Adjust your curves in your rudder and stick with them so you can be a little more precise. In the absence of physical tangible feedback that you get in real life we need every advantage we can get.

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Wildfire,

 

I just went by your tutorial today and everything you say is correct. This plane goes nuts when that tail comes up. I think each time it bounces off the ground until it's no longer on the ground is where the yaw gets way too squirrly. I tend to try and takeoff at around 35Psi. It's pretty slow but gives me a way to control the craft better down the runway. I still can't keep it centered down the runway but I will keep practicing.

 

-M

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I tried again last night..neutral trim all around but 3' right rudder. Throttle to 30 inHg, hit 50ish, and slowly increased inHg to about 50 and it kept nice and straight (well, almost) until take-off. I also increased by curve for all axis to 22 with a 10 deadzone. Works great now. Thanks for the tips all.

 

I think the main problems before was the for or aft trim and an overly twitchy pitch/roll axis.

See, decide, attack, reverse -- Colonel Erich "Bubi" Hartmann

 

MSI Trident X 10th with 10700F, 2070 Super Ventus, 32 Gb DDR4 RAM, NVMe SSD for OS, 1 TB 870 Evo SSD for DCS, Quest 2

 

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I tried again last night..neutral trim all around but 3' right rudder. Throttle to 30 inHg, hit 50ish, and slowly increased inHg to about 50 and it kept nice and straight (well, almost) until take-off. I also increased by curve for all axis to 22 with a 10 deadzone. Works great now. Thanks for the tips all.

 

I think the main problems before was the for or aft trim and an overly twitchy pitch/roll axis.

 

There is no doubt that you need to experiment with axis curves until you get something that you feel comfortable with.

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I tried again last night..neutral trim all around but 3' right rudder. Throttle to 30 inHg, hit 50ish, and slowly increased inHg to about 50 and it kept nice and straight (well, almost) until take-off. I also increased by curve for all axis to 22 with a 10 deadzone. Works great now. Thanks for the tips all.

 

I think the main problems before was the for or aft trim and an overly twitchy pitch/roll axis.

 

You still have to fight the tail as it bounces up and down off the runway. If you keep the stick in neutral after about 70mph, then you will be fighting the bobbing until the tail finally settles clearly off the ground. By that time, it's time to pull up and take off.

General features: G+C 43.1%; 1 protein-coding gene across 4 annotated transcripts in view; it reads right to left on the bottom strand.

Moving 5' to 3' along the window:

-M

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There is no doubt that you need to experiment with axis curves until you get something that you feel comfortable with.

 

Yes, this is my main drawback. I have everything at default and it's overly sensitive. The rudder pedals are the main thing for me that needs time to balance correctly. I'm using the CH Rudder pedals. The WARTHOG HOTAS is fine at default.

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@Shaderhacker

 

This doesn't show the rudder axis of the P-51d (I'm too lazy to load the appropriate picture up - so please ignore the red text)

, but do exactly the same with it to get more comfortable fine-adjusting the rudders.

Your exact setting may vary - but a curve of 30 seems to be a good start.

 

Just keep in mind: Your feet are about 2,5 times closer together with the CH Rudders than in the real one - and ED (hopefully) copied the exact same behaviour of a full deflection of a P-51 - means that you have a much smaller movement range like in the real one.

 

That's the lot of us desktop-pilots.

 

And I have to say that I had a boost in using the rudders more precise after I moved from the CH to the Saitek - as they are much wider.

 

 

easyAAR-1.jpg


Edited by PeterP

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ok the vid ive made,taking off smoothly with some but minimal rudder input and only used where absolutely required.

 

 

Nice flying - you have got the hang of flying a high torque WW2 bird!

Having problems? Visit http://en.wiki.eagle.ru/wiki/Main_Page